Saturday, 10 May 2014

MR. JONES - Review By Greg Klymkiw - Scarecrows are super-creepy and thankfully, so's this horror movie.

Is it art? Is it a real scarecrow? Or is it both?
Whatever it is, it's pretty fucking creepy.

Horror Movies Need Babes.
Sarah Jones fits the bill.
Very nicely, indeed.
Mr. Jones (2013) ***1/2
Dir. Karl Müller
Starring: Jon Foster, Sarah Jones, Mark Steger

Review By Greg Klymkiw

Scott (Jon Foster) is a self absorbed asshole. His wife Penny (Sarah Jones) not only cares about him, but as such, seems destined for sainthood. She's given up home, friends, family, comfort and career to move out into the middle of nowhere so hubby can chill out from his depression and recharge his creative juices to make a personal nature documentary. Of course, the hope is that something of their relationship can be salvaged. At first, all seems well. The couple is lovey-dovey, the scenery is gorgeous, Scott shoots lots of footage and Sarah seems satisfied her man can return to the man she originally fell in love with. All seems well in paradise but alas, perfection has a bad habit of dissipating into disappointment.

Scott selfishly begins weaning himself off his anti-depressants, stops shooting altogether, lazes about under the pretext of seeking inspiration and gradually becomes nasty and verbally abusive. To make matters worse, they discover something creepy in the woods.

Karl Müller wrote the superb dystopian Xavier Gens science fiction thriller The Divide and makes an impressive directorial debut with Mr. Jones. This creepy low-budget horror film, like the former title, includes everything on the checklist one finds attached to micro-price-tagged genre pictures to ensure their actual production. Like Müller's previous script, he writes a piece here that doesn't draw attention to the film's meagre cash resources and instead places emphasis on character, atmosphere and genuine pit-of-the-stomach terror.

And let me tell you, a couple on the rocks, a hubby off his rocker and being in the middle of nowhere, is not the ideal series of circumstances to start discovering a whole whack of scarecrow figures in the cabin's vicinity. It's Penny who first realizes that this might be the work of a mysterious and reclusive artist whom one prominent expert has dubbed "Mr. Jones". The couple finds some common ground to get things back on track - so much so, they begin exploring the area even more intensely and discover another cabin, deep in the woods.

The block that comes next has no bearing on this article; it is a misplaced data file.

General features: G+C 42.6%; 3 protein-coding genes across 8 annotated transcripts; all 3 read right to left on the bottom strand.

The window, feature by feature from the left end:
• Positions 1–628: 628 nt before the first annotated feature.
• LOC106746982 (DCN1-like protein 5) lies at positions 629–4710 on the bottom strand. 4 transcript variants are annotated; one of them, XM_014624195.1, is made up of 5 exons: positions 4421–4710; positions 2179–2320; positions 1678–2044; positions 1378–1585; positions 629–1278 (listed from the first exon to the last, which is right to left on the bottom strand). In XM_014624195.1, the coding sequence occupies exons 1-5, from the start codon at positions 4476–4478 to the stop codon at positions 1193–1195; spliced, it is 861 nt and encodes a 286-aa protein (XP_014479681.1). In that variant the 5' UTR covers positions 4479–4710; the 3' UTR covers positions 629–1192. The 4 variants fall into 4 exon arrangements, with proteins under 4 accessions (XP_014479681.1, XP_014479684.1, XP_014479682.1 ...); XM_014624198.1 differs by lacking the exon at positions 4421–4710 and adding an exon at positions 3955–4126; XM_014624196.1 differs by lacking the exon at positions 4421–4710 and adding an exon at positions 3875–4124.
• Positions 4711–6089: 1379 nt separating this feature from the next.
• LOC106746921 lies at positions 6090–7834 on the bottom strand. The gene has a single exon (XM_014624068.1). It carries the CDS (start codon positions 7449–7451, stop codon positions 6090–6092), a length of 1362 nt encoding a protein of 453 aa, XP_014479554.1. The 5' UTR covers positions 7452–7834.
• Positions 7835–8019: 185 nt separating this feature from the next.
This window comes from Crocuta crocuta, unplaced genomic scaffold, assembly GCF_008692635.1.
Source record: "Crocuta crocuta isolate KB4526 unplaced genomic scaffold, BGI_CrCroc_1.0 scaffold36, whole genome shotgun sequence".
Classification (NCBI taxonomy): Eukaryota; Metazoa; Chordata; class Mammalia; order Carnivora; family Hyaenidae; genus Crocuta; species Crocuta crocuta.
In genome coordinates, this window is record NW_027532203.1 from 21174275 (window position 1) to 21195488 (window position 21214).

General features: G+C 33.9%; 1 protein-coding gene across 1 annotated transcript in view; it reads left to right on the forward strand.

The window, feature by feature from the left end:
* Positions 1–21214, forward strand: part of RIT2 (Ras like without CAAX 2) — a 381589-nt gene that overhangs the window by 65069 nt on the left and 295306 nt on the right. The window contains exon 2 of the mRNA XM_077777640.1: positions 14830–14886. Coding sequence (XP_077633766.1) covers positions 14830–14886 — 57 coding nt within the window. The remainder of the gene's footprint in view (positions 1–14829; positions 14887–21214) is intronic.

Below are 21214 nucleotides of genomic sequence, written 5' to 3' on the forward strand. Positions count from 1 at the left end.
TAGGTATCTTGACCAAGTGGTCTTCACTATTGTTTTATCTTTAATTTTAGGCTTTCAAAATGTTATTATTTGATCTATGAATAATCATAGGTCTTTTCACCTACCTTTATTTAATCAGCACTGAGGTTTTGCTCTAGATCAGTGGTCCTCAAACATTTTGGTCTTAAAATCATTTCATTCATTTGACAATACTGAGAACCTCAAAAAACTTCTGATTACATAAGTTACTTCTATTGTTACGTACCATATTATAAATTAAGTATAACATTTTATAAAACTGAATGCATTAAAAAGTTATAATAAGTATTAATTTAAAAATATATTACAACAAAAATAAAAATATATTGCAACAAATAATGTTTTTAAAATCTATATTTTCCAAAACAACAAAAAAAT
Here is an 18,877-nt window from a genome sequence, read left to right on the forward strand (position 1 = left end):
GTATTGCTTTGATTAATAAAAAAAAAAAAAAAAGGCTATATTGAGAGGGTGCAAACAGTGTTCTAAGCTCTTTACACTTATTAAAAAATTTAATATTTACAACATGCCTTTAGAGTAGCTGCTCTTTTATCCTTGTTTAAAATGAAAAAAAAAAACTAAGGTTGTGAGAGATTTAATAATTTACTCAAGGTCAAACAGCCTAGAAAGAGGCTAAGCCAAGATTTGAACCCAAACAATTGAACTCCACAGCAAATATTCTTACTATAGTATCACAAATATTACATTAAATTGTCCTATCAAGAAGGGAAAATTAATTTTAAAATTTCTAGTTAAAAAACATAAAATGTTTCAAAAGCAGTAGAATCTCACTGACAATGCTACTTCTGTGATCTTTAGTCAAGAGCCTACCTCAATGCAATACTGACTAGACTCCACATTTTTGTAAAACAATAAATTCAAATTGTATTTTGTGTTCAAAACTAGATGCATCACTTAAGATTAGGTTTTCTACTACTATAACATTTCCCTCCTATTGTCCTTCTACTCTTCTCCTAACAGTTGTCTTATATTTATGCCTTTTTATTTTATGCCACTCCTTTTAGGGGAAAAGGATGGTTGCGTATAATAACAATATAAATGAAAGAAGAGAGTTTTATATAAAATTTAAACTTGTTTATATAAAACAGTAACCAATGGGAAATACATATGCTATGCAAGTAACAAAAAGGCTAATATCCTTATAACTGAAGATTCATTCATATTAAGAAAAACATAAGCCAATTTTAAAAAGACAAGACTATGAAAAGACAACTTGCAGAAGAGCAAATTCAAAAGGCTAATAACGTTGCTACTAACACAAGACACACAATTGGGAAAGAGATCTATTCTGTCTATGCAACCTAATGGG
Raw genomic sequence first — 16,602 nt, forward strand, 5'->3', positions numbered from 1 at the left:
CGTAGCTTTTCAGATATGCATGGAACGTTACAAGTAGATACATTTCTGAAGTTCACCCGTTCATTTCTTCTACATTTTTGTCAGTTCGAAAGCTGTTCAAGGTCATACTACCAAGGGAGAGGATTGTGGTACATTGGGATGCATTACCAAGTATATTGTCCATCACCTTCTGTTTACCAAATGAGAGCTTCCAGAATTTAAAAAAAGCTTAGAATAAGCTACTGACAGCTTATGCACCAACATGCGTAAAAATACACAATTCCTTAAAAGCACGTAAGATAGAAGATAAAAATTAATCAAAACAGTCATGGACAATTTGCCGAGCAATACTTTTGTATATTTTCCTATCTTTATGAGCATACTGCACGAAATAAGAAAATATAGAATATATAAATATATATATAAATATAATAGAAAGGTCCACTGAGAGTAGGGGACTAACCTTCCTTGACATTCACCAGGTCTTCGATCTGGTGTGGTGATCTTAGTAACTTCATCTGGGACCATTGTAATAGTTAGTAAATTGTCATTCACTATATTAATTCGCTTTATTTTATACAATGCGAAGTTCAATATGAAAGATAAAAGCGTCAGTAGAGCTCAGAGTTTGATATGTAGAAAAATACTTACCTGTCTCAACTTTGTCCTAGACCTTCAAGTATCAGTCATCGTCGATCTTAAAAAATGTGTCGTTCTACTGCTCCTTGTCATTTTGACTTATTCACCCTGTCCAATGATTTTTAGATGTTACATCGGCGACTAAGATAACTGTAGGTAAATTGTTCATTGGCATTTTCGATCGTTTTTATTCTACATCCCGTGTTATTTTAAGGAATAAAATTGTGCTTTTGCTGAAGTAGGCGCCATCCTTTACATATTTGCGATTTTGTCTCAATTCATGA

Mr. Jones is ready for a mind-fuck.
What they discover in the cabin is so uncanny that Scott is inspired to trash his nature documentary and logically decides to make a film about Mr. Jones. Clearly he hopes to make contact with the man and get him on camera since nobody has ever met the J.D. Salinger-like recluse before. For years, Jones has anonymously deposited these art pieces at galleries and even people's homes. With Penny's blessing, Scott takes off for the city to interview a few experts on the subject. Now if I were Penny, I don't know how keen I'd be to wait alone in the middle of nowhere with s mysterious dude lurking nearby and setting up freaky scarecrows. If she didn't, there wouldn't be much of a movie. Besides, the picture's proved to be plenty cool and I was certainly up for the crosscutting twixt info Scott finds out in the city and the nuggets Penny gleans in the country.

Scott learns a whole lotta weird shit. Penny, gets to experience it. In both cases it seems like they're sharing dreams, or rather, nightmares. Or are they? The movie slowly and eerily transforms into a major head-fuck and we soon have no idea whose perspective we're seeing things from. However, whatever POV we get (sometimes they even seem to be blended on camera and in dreams or, uh, real life), writer-director Müller lobs mega-scary shit in our direction with considerable intensity and aplomb.

And yes, there's a found footage thing going on, but given the fact that the lead character is making a documentary, there's a good reason for it. Even more than that, the video camera POV is cleverly integrated to the point where the narrative becomes inextricably linked to it because. . . well, no sense giving that away.

What Müller delivers in the final half hour is a major league trip. In fact, a good way to watch this is alone, in the dark, with nothing to disturb you whilst watching from beginning to end with the sound on your TV cranked to the max. It's what I did and I genuinely had trouble sleeping that night.

Now that's a horror movie!

Mr. Jones is available on DVD via Anchor Bay Entertainment Canada Ltd. Feel free to buy it directly from the Amazon links below, and in so doing, you'll be contributing to the ongoing maintenance of The Film Corner.